First, a programming note. Columnist Dan Mason had a lengthy interview yesterday with the most versatile man on network television today, Mike Tirico. The story will appear next week on these pages. Here’s a snippet. With some 35 years of experience, Mike shared an enlightening point, comparing goals of budding broadcasters a generation ago to today:
“I think it’s interesting that most young sportscasters today want to be a host and have an opportunity to express their opinions whether on radio or television. When we came along, all we wanted to do was play by play and describe events. I think that’s a bit of a seed change of this ESPN generation.”
Look for the full profile next week.
It’s all in the family. The first families of sports broadcasting:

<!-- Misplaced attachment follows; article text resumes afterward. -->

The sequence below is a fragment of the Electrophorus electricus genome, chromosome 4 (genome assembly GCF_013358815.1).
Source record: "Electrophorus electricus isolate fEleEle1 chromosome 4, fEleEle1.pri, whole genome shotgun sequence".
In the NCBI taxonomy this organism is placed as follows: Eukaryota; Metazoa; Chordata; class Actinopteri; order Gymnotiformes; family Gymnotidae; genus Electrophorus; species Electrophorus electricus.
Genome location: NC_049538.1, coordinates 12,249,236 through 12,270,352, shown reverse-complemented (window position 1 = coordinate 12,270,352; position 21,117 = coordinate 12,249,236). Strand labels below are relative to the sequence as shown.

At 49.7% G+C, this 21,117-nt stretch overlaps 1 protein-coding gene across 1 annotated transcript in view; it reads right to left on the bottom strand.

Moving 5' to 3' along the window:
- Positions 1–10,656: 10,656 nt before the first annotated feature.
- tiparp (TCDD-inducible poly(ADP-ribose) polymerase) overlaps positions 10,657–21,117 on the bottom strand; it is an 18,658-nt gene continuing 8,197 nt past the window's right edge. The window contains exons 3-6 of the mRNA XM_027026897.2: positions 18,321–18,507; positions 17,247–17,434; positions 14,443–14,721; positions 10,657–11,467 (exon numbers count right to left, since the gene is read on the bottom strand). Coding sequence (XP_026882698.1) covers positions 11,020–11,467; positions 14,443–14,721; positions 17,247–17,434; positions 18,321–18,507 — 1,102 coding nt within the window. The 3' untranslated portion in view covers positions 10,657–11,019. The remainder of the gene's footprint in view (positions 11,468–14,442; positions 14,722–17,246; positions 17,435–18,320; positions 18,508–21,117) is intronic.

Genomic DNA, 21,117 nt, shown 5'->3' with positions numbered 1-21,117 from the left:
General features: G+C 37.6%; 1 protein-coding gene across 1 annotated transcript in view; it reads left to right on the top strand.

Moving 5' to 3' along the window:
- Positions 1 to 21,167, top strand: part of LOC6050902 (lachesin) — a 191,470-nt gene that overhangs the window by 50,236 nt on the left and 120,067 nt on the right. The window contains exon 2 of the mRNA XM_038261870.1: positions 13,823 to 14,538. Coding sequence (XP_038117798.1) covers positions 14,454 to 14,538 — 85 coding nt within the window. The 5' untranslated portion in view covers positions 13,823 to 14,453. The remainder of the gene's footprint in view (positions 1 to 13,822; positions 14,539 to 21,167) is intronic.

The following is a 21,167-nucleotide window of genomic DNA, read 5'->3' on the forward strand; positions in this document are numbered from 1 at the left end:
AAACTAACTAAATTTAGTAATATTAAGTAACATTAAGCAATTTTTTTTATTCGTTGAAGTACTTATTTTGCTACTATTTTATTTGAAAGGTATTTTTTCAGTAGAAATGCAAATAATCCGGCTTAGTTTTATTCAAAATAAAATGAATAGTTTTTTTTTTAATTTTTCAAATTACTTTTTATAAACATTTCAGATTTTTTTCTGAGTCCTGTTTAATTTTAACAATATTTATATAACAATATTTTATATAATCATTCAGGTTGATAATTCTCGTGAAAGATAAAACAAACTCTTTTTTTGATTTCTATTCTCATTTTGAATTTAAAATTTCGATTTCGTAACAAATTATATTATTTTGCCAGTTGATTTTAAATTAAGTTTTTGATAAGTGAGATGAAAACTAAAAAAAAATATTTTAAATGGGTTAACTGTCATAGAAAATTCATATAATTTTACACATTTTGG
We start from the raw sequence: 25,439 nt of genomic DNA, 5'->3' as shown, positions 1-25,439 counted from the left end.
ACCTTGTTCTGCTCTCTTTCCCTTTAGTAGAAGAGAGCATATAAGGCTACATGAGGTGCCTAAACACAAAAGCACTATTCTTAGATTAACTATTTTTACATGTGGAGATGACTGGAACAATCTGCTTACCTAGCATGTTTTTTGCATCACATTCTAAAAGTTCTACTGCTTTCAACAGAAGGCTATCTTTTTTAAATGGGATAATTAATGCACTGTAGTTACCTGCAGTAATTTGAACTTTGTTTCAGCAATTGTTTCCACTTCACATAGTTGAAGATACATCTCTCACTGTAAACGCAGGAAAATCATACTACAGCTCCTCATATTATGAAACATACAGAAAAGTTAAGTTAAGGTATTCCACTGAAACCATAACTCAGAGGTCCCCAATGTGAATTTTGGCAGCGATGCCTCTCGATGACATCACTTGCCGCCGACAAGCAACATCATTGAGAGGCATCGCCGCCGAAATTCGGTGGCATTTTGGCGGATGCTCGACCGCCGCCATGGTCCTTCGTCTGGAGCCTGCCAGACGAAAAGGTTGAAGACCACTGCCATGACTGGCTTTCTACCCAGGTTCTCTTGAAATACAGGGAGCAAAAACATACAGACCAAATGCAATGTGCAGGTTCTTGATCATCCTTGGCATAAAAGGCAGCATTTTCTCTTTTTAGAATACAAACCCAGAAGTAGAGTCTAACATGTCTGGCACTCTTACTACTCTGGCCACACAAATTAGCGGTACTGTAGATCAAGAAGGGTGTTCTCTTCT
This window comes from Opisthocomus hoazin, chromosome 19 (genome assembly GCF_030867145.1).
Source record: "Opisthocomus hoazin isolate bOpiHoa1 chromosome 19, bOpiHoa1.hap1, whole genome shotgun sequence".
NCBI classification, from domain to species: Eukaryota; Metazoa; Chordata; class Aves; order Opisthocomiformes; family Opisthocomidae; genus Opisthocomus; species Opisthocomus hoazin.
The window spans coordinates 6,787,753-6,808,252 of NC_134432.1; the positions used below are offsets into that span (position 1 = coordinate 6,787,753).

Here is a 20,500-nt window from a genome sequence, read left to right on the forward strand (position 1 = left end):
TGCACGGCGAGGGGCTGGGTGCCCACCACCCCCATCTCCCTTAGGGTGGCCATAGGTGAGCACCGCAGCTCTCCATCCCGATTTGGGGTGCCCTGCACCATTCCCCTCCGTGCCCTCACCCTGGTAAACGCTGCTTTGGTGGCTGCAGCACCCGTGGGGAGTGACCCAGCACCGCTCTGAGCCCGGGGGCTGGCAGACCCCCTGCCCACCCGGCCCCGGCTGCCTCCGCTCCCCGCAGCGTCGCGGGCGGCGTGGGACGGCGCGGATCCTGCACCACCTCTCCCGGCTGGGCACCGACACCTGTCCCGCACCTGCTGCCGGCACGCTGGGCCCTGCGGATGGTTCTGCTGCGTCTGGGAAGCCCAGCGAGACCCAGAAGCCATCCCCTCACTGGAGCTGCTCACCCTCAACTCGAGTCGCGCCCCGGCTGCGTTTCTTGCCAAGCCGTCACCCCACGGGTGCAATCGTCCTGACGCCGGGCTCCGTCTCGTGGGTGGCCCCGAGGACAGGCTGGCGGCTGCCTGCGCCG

In the front office, there’s NBC’s powerful and progressive, Mark Lazarus. NBC Sports is under his aegis. Mark previously ran Turner Sports. His current title is Chairman, NBCUniversal Broadcast, Cable, Sports and News. Before the gregarious Mark got to NBC, his brother Peter Lazarus headed up NBC Sports Sales. Pete is still with the network as Senior VP, Ad Sales, at NBC Universal. A third sibling is Craig Lazarus, who’s been with ESPN for years. In 2017, Craig was named Vice President of Original Content and Features at ESPN. The family progenitor is John Lazarus, the three boys’ dad. Now retired, John headed up ABC Sports Sales in the days of Monday Night Football’s height. From first hand experience, I can tell you that the Lazaruses are good people. Mark is the first over-the-air network sports head to emerge from sales as opposed to production or programming.